Researchers from The Physiological Society found that something as simple as stretching daily can help prevent diseases like diabetes and heart disease. These findings are encouraging because they provide an accessible option for consumers looking to stay active while at home.
“This new application of stretching is especially relevant in the current pandemic period of increased confinement to our homes, where the possibility of performing beneficial training to improve and prevent heart disease, stroke, and other conditions is limited,” said researcher Emiliano Ce.
Light movement, big benefits
The researchers had nearly 40 participants involved in the study, half of whom underwent a 12-week stretching routine while the other half carried on with their routines as usual.
The stretching program involved passive leg stretching five times per week. Passive stretching involves either a partner or a prop, like a resistance band or the wall. The person stretching can stay still in one position, while the person or the other active force can put the pressure on the muscle that needs stretching.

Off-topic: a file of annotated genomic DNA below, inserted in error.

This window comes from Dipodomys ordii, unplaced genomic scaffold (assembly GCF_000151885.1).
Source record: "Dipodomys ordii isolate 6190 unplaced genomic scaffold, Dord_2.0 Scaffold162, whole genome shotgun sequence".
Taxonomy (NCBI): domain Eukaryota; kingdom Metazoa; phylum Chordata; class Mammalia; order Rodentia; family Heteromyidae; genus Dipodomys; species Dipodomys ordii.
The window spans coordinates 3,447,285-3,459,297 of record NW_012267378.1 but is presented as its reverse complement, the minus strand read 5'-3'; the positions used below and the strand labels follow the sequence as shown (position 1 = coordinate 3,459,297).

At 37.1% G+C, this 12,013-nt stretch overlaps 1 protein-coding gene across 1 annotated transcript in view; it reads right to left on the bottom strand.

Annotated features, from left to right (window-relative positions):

All participants had their blood flow measured at the beginning and end of the study, and the researchers also evaluated blood pressure and other vitals to understand the effect that stretching had on the body.
The researchers learned that stretching regularly left the participants with numerous health benefits. They observed improved blood flow in key areas, including the upper arm and lower leg. The participants also reported less pain and tightness in the areas that were stretched.
Because of the improvements to the participants’ blood flow, the researchers think that these findings have revealed an important piece of the puzzle regarding heart disease. Because stretching doesn’t require a great deal of physical exertion, it can be a great way for those struggling with heart health to get the blood flowing and improve overall health outcomes reports Consumer Affairs.